[Dixielandjazz] Unwritten rules??/

Ron L'Herault Ron L'Herault" <lherault@bu.edu
Wed, 11 Sep 2002 18:04:48 -0400

I don't think it is a good thing to do.  It is implying that the band you
are with now is not good or that yours is better.  You are biting the hand
that feeds you since it was the leader who got the job.  You may be cutting
your fellow bandsmen out of a job if you succeed.   If the band were not
working there again, then it would be acceptable to go back and make a pitch
for a different band.

Ron L
----- Original Message -----
From: "Bill Gunter" <jazzboard@hotmail.com>
To: <dixielandjazz@ml.islandnet.com>
Sent: Wednesday, September 11, 2002 3:47 AM
Subject: Re: [Dixielandjazz] Unwritten rules??/

> Hi Listmates,
> Bob Romans poses the hypothetical situation:
> >. . . your band is booked at a local country club. It pays $100 per man,
> >and is a very nice gig!! Everything is going great, the band is cookin'!
> >During the last break, you find the manager and let him know you've
> >the gig, and you hope he'll call you again, so you hand him your card,
> >he informs you that one of your sidemen just gave him HIS card, and
> >suggested he call HIM the next time if he wanted a band since he, too,
> >a band.
> >What would YOU do?? Is this an ethical thing for a sideman to do? Would
> >hire that sideman again for another gig?
> I'm gonna take a stab at this question even though I am actually a current
> sideman in Bob's band "Cell Block  7"
> Just because your band has been booked at a venue does NOT give you the
> exclusive right to all future bookings at that venue. The very fact that
> uses the words "unwritten rules" tells you instantly that it is actually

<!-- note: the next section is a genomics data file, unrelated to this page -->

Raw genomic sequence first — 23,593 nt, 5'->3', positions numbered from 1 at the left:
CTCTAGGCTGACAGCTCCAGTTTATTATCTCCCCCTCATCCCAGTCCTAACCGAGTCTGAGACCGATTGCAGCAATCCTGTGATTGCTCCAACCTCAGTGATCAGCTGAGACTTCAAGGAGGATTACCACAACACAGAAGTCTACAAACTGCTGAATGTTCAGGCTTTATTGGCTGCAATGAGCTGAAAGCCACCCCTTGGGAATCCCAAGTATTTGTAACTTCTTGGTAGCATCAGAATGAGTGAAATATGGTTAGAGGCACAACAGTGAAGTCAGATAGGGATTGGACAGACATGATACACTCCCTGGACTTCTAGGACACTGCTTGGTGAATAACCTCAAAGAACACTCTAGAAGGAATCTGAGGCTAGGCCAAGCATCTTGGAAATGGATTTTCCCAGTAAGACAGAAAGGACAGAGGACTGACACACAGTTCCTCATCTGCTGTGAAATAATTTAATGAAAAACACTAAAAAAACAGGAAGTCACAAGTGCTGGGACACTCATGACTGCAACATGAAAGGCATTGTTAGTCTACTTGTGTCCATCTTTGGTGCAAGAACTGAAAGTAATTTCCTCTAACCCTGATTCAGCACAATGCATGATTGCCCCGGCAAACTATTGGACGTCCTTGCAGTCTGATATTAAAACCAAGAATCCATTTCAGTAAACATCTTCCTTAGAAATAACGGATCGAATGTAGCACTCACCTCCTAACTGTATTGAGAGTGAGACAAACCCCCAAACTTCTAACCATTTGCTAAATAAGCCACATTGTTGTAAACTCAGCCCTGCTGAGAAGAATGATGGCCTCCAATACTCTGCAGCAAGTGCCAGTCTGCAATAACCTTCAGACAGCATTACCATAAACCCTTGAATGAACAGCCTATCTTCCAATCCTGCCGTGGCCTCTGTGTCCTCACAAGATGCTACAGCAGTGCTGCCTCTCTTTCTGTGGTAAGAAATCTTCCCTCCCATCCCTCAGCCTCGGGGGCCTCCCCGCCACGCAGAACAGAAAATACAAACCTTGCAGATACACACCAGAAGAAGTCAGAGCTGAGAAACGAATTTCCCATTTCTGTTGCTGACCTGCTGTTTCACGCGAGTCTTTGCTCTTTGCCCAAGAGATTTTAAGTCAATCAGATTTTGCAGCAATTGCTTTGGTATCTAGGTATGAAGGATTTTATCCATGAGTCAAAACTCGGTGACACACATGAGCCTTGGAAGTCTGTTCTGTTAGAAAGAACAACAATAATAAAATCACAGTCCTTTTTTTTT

> a rule at all.
> It's not even a breach of etiquette or ethical conduct. I have a band and
> would not hesitate to tell the manager of a venue about the availability
> my band even though I might be playing there with some other band.
> I'd ask Bob a couple of questions.
> 1. Suppose the sideman waits a day after the gig and then goes to the club
> manager and offers his card with the suggestion the manager might be
> interested in hiring his band. Is that OK? If it's OK the next day why
> it OK any time?
> 2. If the answer is "No, it's not OK" then when is it OK for the sideman
> make a pitch to the club manager?
> 3. If the answer is Never! Then do you assume only you have any right to
> gig?
> 4. If you answer question 3 "Yes, only the original leader's band has any
> right to the gig" do you think you are living in the real world?
> 5. What makes any musician think he has exclusive rights to a gig when
> is no contract to that effect?
> 6. If you were a club manager would you sign a contract with band X that
> will henceforth only book band X? I very much doubt it.
> In summary, there is NO rule, written or unwritten, and no force of
> conduct preventing a musician from giving his card to a potential booker
> any time. To assume this practice is "unethical" is to define "ethical" as
> only that behavior that benefits you. This is, of course, pure doo doo.
> I suggest the leader ignore the sideman's conduct and get on with the
> business of leading the band to the best of his ability and not make any
> judgments about any sideman who exercises a perfectly legimite right.
> Respectfully submitted,
> Bill "Anyone Interested In Booking a Washboard Band?" Gunter
> jazzboard@hotmail.com
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